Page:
Due to the health crisis and concerns about the spread of COVID-19, this concert has been postponed to Sat. July 25.
This year, Palmer Woods Music in Homes artistic director A. Spencer Barefield brings together an impressive group of Detroit’s most exciting up-and-comers to perform in the Jazz Ambassadors ensemble. For what would have been his 100th birthday, the group will be performing music to honor one of the most powerful presences not only in jazz, but music at large: the inestimable saxophonist and composer Charlie Parker, also known, of course, simply as Bird.
“Charlie Parker is one of the greatest and most celebrated inventors of jazz music,” Spencer says in a conversation about this particular performance. Bird, along with Dizzy Gillespie, Thelonious Monk, Max Roach, and others, was one of the architects of bebop, a new form of the genre that emerged in the 1940s and 1050s. “It was complex and technical music, different from the dance music that came before it,” Barefield adds.
Parker was a true virtuoso, with a tone that deftly and brilliantly ranged from sharp and clean to somber and romantic. To quote Miles Davis, “You can tell the history of jazz in four words: Louis Armstrong. Charlie Parker.”
You’d be hard-pressed to find a better local multi-generational group to honor the music and influence of such an important figure. Spencer, whose command of the guitar is nimble and imaginative, has performed and recorded extensively throughout the world as a soloist and with jazz greats like James Carter, Oliver Lake, Lester Bowie, Dave Young, and Roscoe Mitchell, the latter of whom has described Barefield as “…a treasure to Detroit and to the world of music and art…[Barefield is] a gifted and innovative musician, as well as a profoundly creative composer.”
For this performance, Spencer and the other Jazz Ambassadors will perform not only works composed by Bird, but also works composed by other musicians he inspired, as well as pieces that simply honor his brilliance and influence. In addition, Spencer is composing an entirely new piece for this concert, with support from the Knight Foundation, of which he says, “It’s inspired by Charlie Parker and the bebop movement, and the next generation after bebop. It’ll be bebop and beyond.”
Alongside Spencer, the relatively young ensemble includes saxophonist Rafael Statin, trumpeter Trunino Lowe, bassist Brian Juarez, and drummer Everett Reid; most are recent college grads or in the case of Trunino, still attending. All have talent that has been recognized by their communities and beyond, all are destined for jazz greatness.
“New Music America describes Rafael Statin (right) as “one of those rarest of multi-instrumentalist who can combine great passion, intellectual discipline, and a spiritual fire that is evocative of great artistic creativity. He has so far established himself as a remarkable composer and musician not defined by any one particular genre or style.”
Rafael has performed with legendary bassist and Coltrane sideman Reggie Workman, as well as Bob Hurst, Jeff “Tain” Watts, Marcus Belgrave, and many other notable musicians; his artistry is informed by his profound passion, serious intellectual discipline, and a spiritual depth beyond his years.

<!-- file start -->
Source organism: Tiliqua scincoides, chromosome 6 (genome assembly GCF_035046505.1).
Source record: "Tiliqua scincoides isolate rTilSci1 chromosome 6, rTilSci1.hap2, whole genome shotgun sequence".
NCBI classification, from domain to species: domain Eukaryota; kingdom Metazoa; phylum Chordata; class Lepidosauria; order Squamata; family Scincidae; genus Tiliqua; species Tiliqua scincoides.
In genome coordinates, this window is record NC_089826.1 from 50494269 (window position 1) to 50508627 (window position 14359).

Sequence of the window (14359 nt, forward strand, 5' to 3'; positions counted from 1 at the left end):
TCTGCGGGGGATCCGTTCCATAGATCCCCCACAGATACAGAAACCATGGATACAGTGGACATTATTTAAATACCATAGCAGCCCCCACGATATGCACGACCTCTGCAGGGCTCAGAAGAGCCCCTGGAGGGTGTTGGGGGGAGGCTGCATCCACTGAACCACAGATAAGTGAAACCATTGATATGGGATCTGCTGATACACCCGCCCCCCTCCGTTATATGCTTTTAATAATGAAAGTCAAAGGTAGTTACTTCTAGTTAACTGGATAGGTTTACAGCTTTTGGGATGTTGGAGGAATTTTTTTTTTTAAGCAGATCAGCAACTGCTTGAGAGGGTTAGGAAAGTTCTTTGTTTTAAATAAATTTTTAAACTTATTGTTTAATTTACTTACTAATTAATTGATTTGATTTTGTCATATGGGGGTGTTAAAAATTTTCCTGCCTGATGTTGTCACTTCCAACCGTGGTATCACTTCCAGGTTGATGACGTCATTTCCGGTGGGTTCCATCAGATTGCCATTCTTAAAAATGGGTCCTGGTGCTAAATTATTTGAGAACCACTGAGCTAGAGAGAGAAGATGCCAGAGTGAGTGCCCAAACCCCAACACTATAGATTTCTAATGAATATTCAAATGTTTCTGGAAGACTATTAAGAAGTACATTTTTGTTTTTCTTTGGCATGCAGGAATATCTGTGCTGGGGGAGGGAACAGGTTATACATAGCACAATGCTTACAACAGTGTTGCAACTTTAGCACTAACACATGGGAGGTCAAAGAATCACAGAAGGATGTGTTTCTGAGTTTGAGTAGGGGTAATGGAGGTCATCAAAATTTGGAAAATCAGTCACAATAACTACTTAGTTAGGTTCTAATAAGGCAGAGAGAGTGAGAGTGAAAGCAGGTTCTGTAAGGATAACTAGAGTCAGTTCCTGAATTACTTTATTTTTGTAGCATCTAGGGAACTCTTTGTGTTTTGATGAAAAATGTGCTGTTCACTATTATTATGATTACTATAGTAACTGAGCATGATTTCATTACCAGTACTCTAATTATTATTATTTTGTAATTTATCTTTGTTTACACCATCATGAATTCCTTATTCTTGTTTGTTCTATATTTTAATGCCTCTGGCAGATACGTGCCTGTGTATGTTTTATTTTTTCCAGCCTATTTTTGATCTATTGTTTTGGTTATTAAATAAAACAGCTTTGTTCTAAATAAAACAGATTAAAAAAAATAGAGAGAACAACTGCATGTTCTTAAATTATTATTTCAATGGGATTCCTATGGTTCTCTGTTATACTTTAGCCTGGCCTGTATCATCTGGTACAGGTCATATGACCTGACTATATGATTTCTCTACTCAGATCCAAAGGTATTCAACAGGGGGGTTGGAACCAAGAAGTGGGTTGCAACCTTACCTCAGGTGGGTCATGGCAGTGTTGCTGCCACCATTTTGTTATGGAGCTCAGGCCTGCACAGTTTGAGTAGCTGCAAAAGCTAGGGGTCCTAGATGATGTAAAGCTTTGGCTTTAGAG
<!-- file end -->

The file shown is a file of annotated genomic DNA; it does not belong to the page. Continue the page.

“I love seeing what the young folks are up to, and it’s exciting that we have a really fertile group of young musicians coming up in the Detroit area,” Spencer says. He points out that it’s important for the older generation like him to interact with younger people, sharing experiences and stories, but also learning from them as much as they’re learning from him.
When asked what Bird’s music means to him, Rafael goes into detail about one of the man’s most valuable innovations: the concept of contrafact, in which musicians take a pre-existing form and write a new melody over it to create something unique. “Instead of just playing the jazz standard the same way every night, a form that everybody in the culture knows how to communicate with, we’ll take that form and create new melodies and new progressions within it to keep the music fresh, forcing you to explore more within it,” Statin explains, citing as an example the jazz standard “How High the Moon,” the chord progression of which Bird borrowed for his own tune “Ornithology,” which itself would become a jazz standard.
Rafael puts it well when he says, “Charlie Parker is undoubtedly one of the most powerful jazz musicians who existed. His presence in jazz enabled us to do what we do today. His influence is so strong, what we learned from him was immeasurable.” We can never know exactly how much the world was deprived by Bird’s unceremonious death at the very young age of 34, though we can easily surmise the sheer immensity of it.
Spencer puts Parker’s legacy in sharp relief when asked why he loves the man’s music: “The depth of originality and thought, its beauty and complexity, and how he was able to imagine all of that, blows my mind.” To watch this ensemble celebrate and honor Bird’s beauty and complexity now is surely the least we can do.
— Ana Gavrilovska
The concert included a delicious soulfood-inspired meal with favorites such as Chicken, Mac and Cheese, greens, black eyed peas, sweetcorn bread and delicious desserts. Tickets: $50; VIP seating in front rows with additional leg room: $60.
* All concerts include a delicious light dinner, beverages and dessert during intermission. Concerts in May and June 20 are held in spacious tents set in the gardens of homes; the final concert on June 27 will be held in the historic Palmer Park Log Cabin. You may tour a portion of the home prior to the concerts on Friday and Saturday. In the case of severe weather, Palmer Woods Music in Homes (MIH) will move the concert to the beautiful art deco Detroit Unity Temple or other appropriate nearby venue. Tickets are not refundable. MIH reserves the right to make program changes if necessary.